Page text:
Tifeld is terrific as the devout Avram; one of the things he disapproves of about Ben is that he doesn't wear a hat. He's also very funny. When Rebecca's husband tells him that he carries a walking stick because he likes it, Avram replies, "I like chicken but I don't carry one around."

Sheryl Kane is warm, snippy and amusing as the widow Rachel, who owns a pushcart next to Avram's and eventually becomes his wife, though their duet "Three Sunny Rooms" makes you wonder if he's marrying her for love or for her apartment (given that Avram is living in two lightless rooms with five other people, that has to be a consideration).

Niemi plays Saul with a zeal that Rebecca, a woman who would have never thought of leaving her husband, finds compelling. Moses' Bella is remarkable. Her natural ebullience and optimism is slowly eroded by being forced to do piecemeal work with her pleasant but narrow-minded aunt (Wendy Porter) in that airless tenement - the title song is her lament to her father - and then revived, at least for a while, when she finds outside work.

Adamson's Nathan is appalling, which is a compliment to the actor. Having arrived in the United States a few years before his wife and son, he's changed his name to Harris ("Herkovitz is too ... you know," he explains), has become a tool of Tammany Hall, and worst of all, is happy to disdain the people he came from, including his wife (at one point he refers to Bella as a "Jew girl"). One figures he'll become rich and powerful in the Fourth Ward where he becomes boss, then probably endure a great fall, like Boss Tweed himself, and it will serve him right.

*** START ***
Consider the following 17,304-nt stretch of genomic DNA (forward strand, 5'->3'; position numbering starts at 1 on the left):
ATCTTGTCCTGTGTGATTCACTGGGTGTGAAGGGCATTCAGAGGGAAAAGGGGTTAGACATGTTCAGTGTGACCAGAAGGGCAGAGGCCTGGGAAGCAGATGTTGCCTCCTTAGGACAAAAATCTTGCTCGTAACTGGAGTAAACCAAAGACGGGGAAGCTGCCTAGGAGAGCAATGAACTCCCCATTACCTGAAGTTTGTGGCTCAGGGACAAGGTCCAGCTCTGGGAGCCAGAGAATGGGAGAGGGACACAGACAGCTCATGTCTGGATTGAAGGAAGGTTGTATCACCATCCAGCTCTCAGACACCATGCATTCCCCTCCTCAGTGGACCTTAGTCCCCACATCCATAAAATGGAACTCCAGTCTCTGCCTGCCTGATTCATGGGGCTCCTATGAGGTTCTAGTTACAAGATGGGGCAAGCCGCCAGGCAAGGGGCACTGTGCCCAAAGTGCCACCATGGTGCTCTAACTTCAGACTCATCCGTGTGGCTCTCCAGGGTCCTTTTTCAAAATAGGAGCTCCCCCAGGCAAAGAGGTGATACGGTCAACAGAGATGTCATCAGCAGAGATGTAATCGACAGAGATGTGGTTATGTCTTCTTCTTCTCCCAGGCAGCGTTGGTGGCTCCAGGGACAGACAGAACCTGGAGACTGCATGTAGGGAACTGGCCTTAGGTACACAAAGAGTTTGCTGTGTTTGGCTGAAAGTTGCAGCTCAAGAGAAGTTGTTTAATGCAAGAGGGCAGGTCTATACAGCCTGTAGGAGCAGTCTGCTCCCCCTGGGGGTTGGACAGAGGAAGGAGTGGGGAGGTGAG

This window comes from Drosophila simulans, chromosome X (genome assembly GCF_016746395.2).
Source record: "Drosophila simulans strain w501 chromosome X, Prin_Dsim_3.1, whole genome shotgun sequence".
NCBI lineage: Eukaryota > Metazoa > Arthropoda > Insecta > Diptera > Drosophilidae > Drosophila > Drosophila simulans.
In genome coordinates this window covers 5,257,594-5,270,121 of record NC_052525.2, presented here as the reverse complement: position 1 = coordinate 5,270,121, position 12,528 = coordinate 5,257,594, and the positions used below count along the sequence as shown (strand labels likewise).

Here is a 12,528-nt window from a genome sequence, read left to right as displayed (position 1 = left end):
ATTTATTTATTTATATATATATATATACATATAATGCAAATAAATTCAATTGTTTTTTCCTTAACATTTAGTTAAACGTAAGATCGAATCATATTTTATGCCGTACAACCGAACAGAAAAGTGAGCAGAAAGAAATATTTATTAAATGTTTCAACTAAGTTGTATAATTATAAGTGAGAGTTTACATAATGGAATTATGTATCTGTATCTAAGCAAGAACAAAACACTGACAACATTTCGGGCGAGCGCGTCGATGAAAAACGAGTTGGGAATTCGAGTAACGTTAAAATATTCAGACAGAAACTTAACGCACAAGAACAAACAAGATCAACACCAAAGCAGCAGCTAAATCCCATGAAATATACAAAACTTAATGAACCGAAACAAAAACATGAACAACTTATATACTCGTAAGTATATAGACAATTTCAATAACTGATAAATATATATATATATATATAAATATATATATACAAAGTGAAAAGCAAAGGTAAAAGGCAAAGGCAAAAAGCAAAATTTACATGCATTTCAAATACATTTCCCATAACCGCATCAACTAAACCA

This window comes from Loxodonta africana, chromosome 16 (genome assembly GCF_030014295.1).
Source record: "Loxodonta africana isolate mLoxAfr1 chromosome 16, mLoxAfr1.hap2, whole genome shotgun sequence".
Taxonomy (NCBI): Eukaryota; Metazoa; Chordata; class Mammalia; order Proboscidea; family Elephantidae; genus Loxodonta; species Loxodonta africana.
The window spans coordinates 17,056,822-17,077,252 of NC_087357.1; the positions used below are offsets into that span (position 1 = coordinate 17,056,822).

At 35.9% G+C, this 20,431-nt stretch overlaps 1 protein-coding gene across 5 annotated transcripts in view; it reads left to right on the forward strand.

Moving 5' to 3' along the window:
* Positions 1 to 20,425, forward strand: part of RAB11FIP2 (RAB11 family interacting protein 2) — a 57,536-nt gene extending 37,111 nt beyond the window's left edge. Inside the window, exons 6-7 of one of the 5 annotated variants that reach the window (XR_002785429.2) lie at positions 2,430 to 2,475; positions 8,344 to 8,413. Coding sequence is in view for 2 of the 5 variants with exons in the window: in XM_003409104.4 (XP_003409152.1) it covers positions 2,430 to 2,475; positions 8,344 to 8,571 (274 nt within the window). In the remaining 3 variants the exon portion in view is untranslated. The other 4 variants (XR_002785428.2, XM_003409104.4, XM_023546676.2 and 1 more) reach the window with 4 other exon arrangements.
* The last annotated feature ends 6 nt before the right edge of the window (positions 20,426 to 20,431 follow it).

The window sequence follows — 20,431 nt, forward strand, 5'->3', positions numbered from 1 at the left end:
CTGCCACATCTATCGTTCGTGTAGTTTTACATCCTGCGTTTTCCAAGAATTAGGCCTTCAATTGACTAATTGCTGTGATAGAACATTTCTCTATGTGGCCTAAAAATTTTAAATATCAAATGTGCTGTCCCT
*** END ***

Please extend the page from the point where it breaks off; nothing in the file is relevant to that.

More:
Rick Brody, who has several roles, is also noteworthy, particularly in his turn as a Yiddish Hamlet (imagine this).

"Rags" is a gratifyingly old-fashioned kind of show. Stein and Strouse's musical numbers, choreographed by director Kevin Wallace, move the action along nicely and express the character's unspoken emotions, especially Rebecca's attraction to the young union organizer Saul (Paul D. Niemi) and her budding political and social consciousness.

The one caveat is that Flushing Town Hall isn't really equipped to accommodate what is essentially a Broadway show. Indeed, the stage is too small for all the bustling action, which spills out into a cleared space where patrons would usually sit. The actors sing marvelously but the acoustics in the Civil War era building are such, alas, that sometimes the words don't reach the balcony, or are drowned out by the orchestra, though a Kaddish sung after the catastrophe still has the power to tear your heart out. Sherry Kfare's costumes, shawls and homespun dresses for the poor immigrants, and silks, satins and sequins for the "swells," are just right. Michael Abrams' lighting swings from dramatic to tender and Tony Grover's sets, with their Hebrew lettering in storefront windows, simple furnishings, and dark backdrops evoke the Lower East Side in the early years of the last century.

"Rags" is a splendid work - you shouldn't miss it. It continues at Flushing Town Hall, 137-35 Northern Blvd., through June 17. For tickets or more information, call 463-7700.

Reach Qguide writer Arlene McKanic by e-mail at or call 229-0300, Ext. 139.